The Vancouver Sun, September 23, 2016, featured an opinion titled: “Charter challenge to B.C. Mental Health Act long overdue.” The Community Legal Assistance Society had just launched the challenge because BC law takes away the right for those detained to consent to or refuse psychiatric treatment. Even a trusted family member or friend cannot act on behalf of the patient. This means that they can be forced to take psychiatric drugs, have electric shock treatments, and even told where to live.
For years, I was a psychiatric patient but never detained under the act. However, I lived under the cloud of the legislation and was extremely careful about challenging the professionals, especially about questioning my medications which, as it turned out, were causing many of my psychiatric symptoms.
So when I read a newspaper article December 14, 2017 in the Globe and Mail where a woman defended BC’s detention system for those with mental illness, claiming that forced treatment benefits some people, I just had to reply. I wrote a letter to the editor stating that “It is scandalous that BC’s powerful Mental Health Act (MHA) strips detained psychiatric patients of their rights and freedoms.” The Glove and Mail did not publish the letter.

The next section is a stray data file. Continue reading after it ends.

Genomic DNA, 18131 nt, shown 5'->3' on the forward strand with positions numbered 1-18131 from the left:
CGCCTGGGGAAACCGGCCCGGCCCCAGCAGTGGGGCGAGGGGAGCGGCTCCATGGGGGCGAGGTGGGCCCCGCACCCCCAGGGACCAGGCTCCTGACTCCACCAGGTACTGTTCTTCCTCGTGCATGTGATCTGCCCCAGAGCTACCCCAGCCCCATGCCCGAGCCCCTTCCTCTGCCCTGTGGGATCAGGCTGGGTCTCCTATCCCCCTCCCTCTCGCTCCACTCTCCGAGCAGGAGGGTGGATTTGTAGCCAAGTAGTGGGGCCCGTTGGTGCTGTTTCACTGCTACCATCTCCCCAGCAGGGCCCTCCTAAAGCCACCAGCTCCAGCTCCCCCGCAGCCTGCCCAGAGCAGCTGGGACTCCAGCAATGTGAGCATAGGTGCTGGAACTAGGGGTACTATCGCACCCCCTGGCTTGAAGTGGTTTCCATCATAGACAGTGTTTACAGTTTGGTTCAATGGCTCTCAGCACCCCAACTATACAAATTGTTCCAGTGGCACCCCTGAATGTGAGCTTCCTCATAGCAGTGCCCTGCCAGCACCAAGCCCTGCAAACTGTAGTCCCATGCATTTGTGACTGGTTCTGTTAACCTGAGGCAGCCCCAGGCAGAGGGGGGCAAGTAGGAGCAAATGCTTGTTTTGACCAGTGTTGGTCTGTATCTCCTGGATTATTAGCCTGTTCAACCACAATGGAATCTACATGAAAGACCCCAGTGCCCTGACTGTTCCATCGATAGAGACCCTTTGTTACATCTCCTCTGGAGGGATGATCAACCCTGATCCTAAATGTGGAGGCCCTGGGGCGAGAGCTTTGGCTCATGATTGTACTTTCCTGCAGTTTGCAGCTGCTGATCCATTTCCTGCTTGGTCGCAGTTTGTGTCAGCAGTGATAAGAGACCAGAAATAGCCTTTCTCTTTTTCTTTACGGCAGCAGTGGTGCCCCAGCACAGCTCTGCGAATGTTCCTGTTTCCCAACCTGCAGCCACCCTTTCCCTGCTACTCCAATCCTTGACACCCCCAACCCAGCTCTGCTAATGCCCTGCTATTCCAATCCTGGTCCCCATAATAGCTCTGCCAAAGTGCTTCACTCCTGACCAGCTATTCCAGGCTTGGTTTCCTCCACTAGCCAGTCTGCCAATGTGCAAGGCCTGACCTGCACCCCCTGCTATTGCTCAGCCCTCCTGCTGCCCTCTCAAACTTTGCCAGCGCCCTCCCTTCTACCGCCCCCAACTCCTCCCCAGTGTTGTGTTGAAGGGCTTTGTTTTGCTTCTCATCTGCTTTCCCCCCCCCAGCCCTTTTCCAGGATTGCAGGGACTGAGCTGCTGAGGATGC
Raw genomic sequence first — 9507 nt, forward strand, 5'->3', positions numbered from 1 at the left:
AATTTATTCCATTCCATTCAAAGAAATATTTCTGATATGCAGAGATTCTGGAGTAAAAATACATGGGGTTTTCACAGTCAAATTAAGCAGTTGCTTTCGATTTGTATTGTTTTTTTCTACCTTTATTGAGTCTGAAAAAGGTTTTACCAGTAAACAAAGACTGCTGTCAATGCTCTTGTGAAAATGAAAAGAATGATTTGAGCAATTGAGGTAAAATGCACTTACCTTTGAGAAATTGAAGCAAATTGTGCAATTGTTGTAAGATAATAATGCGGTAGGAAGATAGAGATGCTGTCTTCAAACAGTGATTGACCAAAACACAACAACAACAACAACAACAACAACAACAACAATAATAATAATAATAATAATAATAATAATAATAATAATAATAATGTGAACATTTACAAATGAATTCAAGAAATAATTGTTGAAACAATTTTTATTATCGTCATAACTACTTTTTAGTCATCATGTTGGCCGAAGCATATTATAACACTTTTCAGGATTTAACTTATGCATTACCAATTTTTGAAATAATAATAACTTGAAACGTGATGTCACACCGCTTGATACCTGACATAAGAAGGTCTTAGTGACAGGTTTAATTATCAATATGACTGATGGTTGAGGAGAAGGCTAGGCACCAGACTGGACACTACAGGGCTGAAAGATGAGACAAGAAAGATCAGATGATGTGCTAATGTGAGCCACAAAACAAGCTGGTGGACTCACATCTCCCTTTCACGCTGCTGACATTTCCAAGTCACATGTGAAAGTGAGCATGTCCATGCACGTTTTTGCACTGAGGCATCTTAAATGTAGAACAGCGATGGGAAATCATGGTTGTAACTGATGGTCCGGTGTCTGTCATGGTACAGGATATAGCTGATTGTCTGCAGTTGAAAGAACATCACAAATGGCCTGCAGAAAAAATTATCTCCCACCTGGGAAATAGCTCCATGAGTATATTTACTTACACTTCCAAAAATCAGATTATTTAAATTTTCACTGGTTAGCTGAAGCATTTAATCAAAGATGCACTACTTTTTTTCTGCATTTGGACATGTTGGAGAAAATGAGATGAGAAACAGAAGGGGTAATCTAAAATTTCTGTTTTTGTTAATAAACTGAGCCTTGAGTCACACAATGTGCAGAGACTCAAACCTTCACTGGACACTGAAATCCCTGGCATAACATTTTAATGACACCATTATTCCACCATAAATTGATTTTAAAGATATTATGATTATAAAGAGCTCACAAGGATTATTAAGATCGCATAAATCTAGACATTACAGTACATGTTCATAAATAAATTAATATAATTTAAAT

Then January 14, 2018, the Times Colonist in Victoria featured an op-ed about a man who could not get mental health care and viciously attacked someone. This is my chance I thought, and wrote the following letter to the Times Colonist.
“I was shocked to read the mother’s account of her son’s attack that showed gaps in mental health system. The psychiatric system allowed his poor treatment, thus causing this tragedy. Seeking solutions is a top priority. We must be careful of knee-jerk solutions such as locking people in institutions. In BC there are 11,000 BC citizens detained per year under the Mental Health Act. Each one still has rights under the Canadian Charter of Rights and Freedoms and the UN Convention on the Rights of Persons with Disabilities. Keep in mind that most people with mental health issues are more likely to be victims of crime rather than the perpetrators.
There are caring, dignity-saving, effective solutions. I know because I was a Master’s prepared nurse who has read the literature and witnessed sloppy care when I worked in mental health. I know because I was a long-term psychiatric patient who fully recovered.
- Rethink mental health care, and during the process involve those with lived experience in a meaningful way.
- Reinstate the office of the Mental Health Advocate.
- Support an independent voice for us with lived experience.
- Rewrite the Mental Health Act to ensure human rights, fair processes, and accountability.
When we offer compassionate mental health care that helps patients live as equals in our communities with fulfilled and engaged lives, everyone benefits.” The Times Colonist published it January, 29, 2018.
Community Legal Assistance Society’s report: Operating in Darkness: BC’s Mental Health Act Detention System http://www.clasbc.net/operating_in_darkness_bc_s_mental_health_act_detention_system
Now to spend time with Anna, my little dog, who is anxious to play after resting in her house which was a Christmas gift.